Getting the Updated Fall COVID-19 Booster Critical for Older Vulnerable Residents

1,336 New Positive Cases and 11 New Deaths Due to COVID-19 in Los Angeles County

County residents who are older than 65 face the greatest risk of serious illness from COVID-19, yet very few have received the new updated Fall COVID-19 booster that offers protection against more recent variants of the SARS-CoV-2 virus.

The updated Fall boosters from Pfizer and Moderna are bivalent vaccines, meaning they protect against both the original virus that causes COVID-19 and the more recently spreading Omicron BA.4 and BA.5 subvariants. Although the two subvariants are different, they have the same spike protein, and the new Fall booster offers protection against both.

It is important for all residents to get the updated Fall booster because immunity from both earlier vaccinations and/or a previous COVID-19 infection wanes over time. The virus has mutated significantly over the past two and a half years, and the new strains can evade some of the protection from earlier vaccinations or previous infections.

As of September 2, about 126,000 seniors have received the updated Fall booster, which is just 10% of the more than 1.2 million Los Angeles County residents 65 and older.

There are 1,046 vaccination sites across the county offering the updated Fall booster. Seniors and residents who can’t easily leave their home can contact Public Health telehealth services at (833) 540-0473, seven days a week, from 8:00 am to 8:30 pm to arrange for at-home Fall booster and primary series vaccinations or transportation to a vaccination center. Insurance is not required, and callers can be assisted in multiple languages.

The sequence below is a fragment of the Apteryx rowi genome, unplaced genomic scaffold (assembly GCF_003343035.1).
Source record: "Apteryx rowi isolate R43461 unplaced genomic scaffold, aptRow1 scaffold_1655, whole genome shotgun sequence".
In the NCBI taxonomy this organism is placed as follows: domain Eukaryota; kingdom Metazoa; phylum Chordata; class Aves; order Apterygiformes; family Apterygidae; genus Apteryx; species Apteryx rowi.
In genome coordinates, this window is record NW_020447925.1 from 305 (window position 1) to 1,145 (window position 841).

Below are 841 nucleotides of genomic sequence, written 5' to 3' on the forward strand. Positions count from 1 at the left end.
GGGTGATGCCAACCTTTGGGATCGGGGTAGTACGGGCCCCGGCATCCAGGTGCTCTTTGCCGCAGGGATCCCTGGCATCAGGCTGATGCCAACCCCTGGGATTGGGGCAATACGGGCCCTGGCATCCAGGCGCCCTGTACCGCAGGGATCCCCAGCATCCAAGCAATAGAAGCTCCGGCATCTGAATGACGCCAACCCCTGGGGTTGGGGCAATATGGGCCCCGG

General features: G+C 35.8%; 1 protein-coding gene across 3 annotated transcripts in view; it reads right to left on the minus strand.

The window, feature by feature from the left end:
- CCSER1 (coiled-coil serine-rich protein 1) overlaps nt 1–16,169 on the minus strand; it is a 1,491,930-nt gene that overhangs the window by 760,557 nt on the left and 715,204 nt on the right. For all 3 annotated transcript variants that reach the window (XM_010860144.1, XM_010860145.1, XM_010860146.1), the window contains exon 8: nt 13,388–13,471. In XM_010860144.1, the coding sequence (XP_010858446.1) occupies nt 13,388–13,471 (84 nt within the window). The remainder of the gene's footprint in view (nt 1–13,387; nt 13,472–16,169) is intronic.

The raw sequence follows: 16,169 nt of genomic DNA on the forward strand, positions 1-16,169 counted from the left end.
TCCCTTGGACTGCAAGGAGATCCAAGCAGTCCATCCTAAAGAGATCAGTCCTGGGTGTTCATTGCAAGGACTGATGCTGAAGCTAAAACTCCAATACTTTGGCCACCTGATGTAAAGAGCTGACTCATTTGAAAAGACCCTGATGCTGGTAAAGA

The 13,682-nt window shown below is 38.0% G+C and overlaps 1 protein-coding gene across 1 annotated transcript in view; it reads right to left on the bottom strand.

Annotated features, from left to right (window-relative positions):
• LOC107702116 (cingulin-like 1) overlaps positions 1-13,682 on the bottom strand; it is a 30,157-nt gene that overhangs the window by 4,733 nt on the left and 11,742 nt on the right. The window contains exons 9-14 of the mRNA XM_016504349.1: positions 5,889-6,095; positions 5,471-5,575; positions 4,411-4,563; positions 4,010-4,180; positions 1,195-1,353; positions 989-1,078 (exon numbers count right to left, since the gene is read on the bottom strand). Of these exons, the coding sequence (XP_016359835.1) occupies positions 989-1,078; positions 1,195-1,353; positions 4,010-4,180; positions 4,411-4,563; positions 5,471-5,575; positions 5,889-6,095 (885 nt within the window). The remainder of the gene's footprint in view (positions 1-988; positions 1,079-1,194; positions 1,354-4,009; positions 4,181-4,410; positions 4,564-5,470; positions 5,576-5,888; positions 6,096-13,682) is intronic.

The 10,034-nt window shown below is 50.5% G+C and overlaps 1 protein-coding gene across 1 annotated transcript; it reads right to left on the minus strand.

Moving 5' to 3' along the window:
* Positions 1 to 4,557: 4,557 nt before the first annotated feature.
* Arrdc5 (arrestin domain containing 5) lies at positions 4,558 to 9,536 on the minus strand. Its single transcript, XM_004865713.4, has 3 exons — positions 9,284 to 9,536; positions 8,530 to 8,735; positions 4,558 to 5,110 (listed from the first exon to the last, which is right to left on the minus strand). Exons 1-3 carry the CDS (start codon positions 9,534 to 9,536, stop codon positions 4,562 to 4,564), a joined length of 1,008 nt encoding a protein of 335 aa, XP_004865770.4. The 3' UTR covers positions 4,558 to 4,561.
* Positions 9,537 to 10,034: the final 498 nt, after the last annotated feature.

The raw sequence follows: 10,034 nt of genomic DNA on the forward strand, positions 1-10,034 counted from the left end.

If seniors do test positive for COVID-19, they can contact telehealth services or promptly call their doctor to see if they qualify for medication to treat COVID-19. Older residents who are at elevated risk for severe illness may be able to receive treatment that include the oral medications, Paxlovid and Molnupiravir, or injectable medications, such as Bebtelovimab or Remdesivir.

Overall, the county does continue to report improved COVID-19 case and death metrics. The 7-day average case count in the county is 1,138, a 12% decline from one week ago when the 7-day average of 1,291 cases was reported.

Over the past seven days, the average number of daily COVID-positive patients in LA County hospitals remains stable from one week ago when the average number of daily COVID-positive patients per day was about 500.

Deaths, which typically lag hospitalizations by several weeks, have remained at about 11 deaths reported each day this past week.

The Omicron variant still accounts for 100% of Los Angeles County sequenced specimens, and the BA.5 subvariant of Omicron remains the predominant subvariant, making up nearly 90% of cases. The Centers for Disease Control and Prevention (CDC) estimates that, for the week ending October 1, 90% of specimens in Region 9, which includes California, Arizona, Nevada, Hawaii, and U.S. territories in the Pacific Ocean, were BA.5. For the U.S. overall, the CDC estimates that 81% of specimens were BA.5 reflecting the increases in other parts of the country.

This past week, there were county increases in a few of the sublineages that Public Health has been monitoring: BA.4.6 increased from about 3% last week to 5% this week. BA.2.75 now accounts for 1% of specimens with 42 specimens to date, an increase from 30 specimens last week. There are also three LA County specimens of BA.2.75.2, which Public Health will continue to watch closely, since this sublineage has been spreading in parts of Asia and Europe and may both evade prior protections and not respond to some currently available treatments.